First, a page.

Today’s news is powered by . . . a flutist with his own beatbox
- Watch game 3 from the Stadium:
The Yankees announced on Sunday that they will open the Stadium Field Level and Great Hall to the public to watch the Yankees face the Angels in Anaheim as New York tries to take a commanding 3-0 lead in the ALCS.
“We wanted to provide a place for our fans to come together to cheer for our team, even if the game itself is taking place across the country,” Yankees managing general partner Hal Steinbrenner said in a news release. “This is a way of saying ‘Thank you’ for their continued support.”
Turnstiles between Gates 4 and 6 will open at 3:30 p.m. ET for the 4:13 p.m. game — broadcast on FOX — and fans can watch it in the Great Hall or in the open sections of the Field Level. Food and concession stands, as well as NYY Steak and Hard Rock Café, will be open and available to fans.
- MLB.com has their own preview of game 3.
- Donnie Baseball wants a shot at managing:
Don Mattingly says he’s ready to be a manager. He has spent a lot of time learning under Joe Torre, and Mattingly feels he’ll not only interview for jobs but would strongly consider taking one if offered.
. . . Mattingly again appears to be the heir apparent to Torre, who says he will manage the Dodgers through next year, the final year of his contract.
Under normal circumstances, there would be a natural transition to Mattingly, but all bets seem to be off because of what could be a lingering and bitter divorce between team owners Frank and Jamie McCourt.
Asked if he would entertain job offers outside Los Angeles, Mattingly said, “Oh yeah, no question. It’s not something I really want to deal with at this time because my focus is here on the team right now. But there’s no question I want to manage. I hope it happens sooner rather than later, but the more you’re around this game as a coach, I feel, the more you learn.’’
Mattingly, 48, is expected to draw the interest of the Indians and perhaps Astros.
[My take: Has Mattingly’s home life settled down enough to devote his energies to the responsibilities of being a major league manager?]
- Tyler Kepner opines . . . we’ve got a peaceful, easy A-Rod:
. . . In the 12th inning of Game 2, after his game-tying homer off an 0-2 fastball from Fuentes the inning before, Rodriguez watched intently as Mark Teixeira worked the count with two on and two out. When Teixeira took ball three, Rodriguez slammed the knob of his bat to the mud in front of the on-deck circle, shaking loose the weighted doughnut from the barrel.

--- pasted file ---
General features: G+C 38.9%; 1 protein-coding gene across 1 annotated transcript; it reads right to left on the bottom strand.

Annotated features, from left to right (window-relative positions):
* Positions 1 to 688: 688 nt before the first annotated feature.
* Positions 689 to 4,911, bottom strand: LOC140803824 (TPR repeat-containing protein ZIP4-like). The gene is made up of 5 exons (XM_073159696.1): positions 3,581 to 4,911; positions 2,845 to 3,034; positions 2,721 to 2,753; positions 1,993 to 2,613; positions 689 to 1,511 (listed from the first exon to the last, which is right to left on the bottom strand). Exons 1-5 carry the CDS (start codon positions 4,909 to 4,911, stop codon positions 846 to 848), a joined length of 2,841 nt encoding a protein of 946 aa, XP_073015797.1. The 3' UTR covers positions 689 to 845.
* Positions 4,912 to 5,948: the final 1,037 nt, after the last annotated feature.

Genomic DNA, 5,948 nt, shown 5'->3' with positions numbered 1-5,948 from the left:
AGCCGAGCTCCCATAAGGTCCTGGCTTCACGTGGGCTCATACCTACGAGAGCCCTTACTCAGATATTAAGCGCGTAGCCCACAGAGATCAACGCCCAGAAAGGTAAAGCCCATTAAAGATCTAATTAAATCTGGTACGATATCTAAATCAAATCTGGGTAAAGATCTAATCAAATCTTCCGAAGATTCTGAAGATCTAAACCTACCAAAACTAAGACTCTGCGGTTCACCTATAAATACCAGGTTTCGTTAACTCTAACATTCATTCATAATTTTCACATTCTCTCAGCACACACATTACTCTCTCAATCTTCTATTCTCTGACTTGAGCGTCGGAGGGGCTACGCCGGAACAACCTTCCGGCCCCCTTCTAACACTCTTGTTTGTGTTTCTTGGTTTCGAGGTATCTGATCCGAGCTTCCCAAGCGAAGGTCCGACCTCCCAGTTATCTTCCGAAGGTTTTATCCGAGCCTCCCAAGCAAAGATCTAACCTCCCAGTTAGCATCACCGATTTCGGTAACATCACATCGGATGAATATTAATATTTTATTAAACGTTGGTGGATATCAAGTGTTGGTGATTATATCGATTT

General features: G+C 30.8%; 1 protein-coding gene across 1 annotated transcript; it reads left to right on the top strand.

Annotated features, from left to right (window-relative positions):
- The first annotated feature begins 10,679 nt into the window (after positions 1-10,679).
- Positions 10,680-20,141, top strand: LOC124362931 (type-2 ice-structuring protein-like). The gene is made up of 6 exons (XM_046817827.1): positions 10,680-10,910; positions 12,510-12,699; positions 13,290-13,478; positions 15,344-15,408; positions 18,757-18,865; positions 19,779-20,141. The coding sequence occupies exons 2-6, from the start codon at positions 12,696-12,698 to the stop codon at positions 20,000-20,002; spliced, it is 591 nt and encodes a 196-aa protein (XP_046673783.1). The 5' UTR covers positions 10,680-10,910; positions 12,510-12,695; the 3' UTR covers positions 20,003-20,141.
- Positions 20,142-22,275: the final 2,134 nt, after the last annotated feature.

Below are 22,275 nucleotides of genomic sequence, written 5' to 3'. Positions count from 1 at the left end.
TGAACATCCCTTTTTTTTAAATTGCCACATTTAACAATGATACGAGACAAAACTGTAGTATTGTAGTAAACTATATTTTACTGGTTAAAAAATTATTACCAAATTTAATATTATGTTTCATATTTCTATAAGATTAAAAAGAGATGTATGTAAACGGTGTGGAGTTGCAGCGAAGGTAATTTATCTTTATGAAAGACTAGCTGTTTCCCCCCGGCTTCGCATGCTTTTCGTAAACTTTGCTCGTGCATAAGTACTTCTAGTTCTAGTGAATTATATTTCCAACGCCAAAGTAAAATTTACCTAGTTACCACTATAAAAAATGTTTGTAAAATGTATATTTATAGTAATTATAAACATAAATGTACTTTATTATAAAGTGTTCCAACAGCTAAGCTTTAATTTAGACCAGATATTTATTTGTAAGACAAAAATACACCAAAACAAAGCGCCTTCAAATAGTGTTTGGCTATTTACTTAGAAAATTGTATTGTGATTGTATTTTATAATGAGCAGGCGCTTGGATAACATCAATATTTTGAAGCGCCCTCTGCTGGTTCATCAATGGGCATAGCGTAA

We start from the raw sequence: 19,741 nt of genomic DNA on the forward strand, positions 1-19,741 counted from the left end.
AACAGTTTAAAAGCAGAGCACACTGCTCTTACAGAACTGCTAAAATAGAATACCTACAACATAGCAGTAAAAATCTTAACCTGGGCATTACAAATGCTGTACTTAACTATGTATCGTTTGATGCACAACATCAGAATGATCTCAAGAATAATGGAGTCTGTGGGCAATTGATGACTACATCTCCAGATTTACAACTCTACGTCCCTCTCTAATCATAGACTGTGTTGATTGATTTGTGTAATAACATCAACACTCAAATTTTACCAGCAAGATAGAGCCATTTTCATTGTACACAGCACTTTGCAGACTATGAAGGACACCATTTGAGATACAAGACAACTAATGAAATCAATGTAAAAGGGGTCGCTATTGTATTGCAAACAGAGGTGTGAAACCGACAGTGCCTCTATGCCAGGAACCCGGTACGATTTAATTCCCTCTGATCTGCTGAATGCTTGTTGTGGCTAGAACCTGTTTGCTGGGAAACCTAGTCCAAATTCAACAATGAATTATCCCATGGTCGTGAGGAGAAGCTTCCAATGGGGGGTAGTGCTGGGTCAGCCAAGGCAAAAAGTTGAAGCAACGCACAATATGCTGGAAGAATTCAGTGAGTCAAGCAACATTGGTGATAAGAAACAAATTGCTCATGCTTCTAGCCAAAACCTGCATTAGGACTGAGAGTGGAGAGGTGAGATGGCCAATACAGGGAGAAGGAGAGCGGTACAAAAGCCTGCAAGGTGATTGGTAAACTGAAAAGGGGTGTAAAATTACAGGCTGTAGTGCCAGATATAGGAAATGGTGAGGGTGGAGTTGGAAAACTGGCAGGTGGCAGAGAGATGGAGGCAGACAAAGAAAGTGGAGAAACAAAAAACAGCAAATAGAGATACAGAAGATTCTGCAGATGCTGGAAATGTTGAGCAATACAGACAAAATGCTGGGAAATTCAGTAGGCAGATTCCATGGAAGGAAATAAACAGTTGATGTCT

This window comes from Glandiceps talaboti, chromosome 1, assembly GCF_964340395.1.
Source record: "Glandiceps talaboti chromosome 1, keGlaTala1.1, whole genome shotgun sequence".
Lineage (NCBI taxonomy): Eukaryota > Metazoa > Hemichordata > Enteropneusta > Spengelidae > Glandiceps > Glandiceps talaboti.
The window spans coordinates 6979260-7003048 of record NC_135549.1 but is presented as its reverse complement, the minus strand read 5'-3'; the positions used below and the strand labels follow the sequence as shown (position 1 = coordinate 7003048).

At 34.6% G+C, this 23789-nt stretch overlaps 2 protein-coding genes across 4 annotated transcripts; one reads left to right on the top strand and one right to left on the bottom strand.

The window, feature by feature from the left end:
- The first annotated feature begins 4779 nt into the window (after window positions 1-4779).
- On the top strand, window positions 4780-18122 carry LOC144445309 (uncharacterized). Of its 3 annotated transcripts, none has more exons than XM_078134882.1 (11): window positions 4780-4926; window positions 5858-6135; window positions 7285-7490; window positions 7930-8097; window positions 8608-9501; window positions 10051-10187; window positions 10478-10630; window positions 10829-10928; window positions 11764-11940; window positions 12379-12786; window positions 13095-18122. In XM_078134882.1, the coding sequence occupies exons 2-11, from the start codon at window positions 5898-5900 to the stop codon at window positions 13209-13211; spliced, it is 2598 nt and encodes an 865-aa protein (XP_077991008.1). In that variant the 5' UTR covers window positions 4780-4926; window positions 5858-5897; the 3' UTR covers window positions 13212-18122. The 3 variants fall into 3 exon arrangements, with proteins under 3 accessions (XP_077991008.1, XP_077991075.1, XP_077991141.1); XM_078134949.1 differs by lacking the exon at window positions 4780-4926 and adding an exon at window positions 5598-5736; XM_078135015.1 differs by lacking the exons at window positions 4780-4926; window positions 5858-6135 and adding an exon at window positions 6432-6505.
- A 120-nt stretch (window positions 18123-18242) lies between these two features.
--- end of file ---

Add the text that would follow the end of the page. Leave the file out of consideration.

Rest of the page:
He was a caged predator, clawing at the inside of the gate. Teixeira was still batting, but Rodriguez was ready. When ball four sailed outside, Rodriguez stalked to the box. That he flied out was almost irrelevant. He had relished the chance for glory, embracing it instead of shrinking away. A hitter of his talent with the right mind-set is an overwhelming weapon.
The brain has always been the issue with Rodriguez. With a cadre of image consultants, gofers and gurus, he always seemed to complicate things. It is how he differs most from Derek Jeter, the Yankees’ captain and his former buddy, whose uncluttered mind helps him thrive.
. . . So what has changed? Rodriguez has caused fewer distractions for himself by limiting his availability to the news media and paring his stable of lackeys. But other questions are hard to answer.
Did admitting his use of steroids — and privately speaking out against steroids to school groups — unburden his psyche? Has his girlfriend, the actress Kate Hudson, stabilized his life off the field? Did the serious hip surgery truly scale back his personal expectations, as he has said?
- Sandy Alomar Sr. turns 66 today. Alomar was the starting 2B for the ’75 squad, before losing his job to the subsequently-acquired Willie Randolph.
- On this date in 1946, the Yankees acquire pitcher Allie Reynolds from the Cleveland Indians for former American League MVP Joe Gordon and third baseman Eddie Bockman. Reynolds had struggled with Cleveland, losing 15 of 16 decisions during the season. Reynolds will reverse his fortunes in 1947, winning 19 games for the World Series champion Yankees.
- On this date in 1987, Billy Martin is named manager of the Yankees for a fifth time, replacing Lou Piniella. Piniella led the Yankees to an 89-73 record in 1987, fourth in the AL East.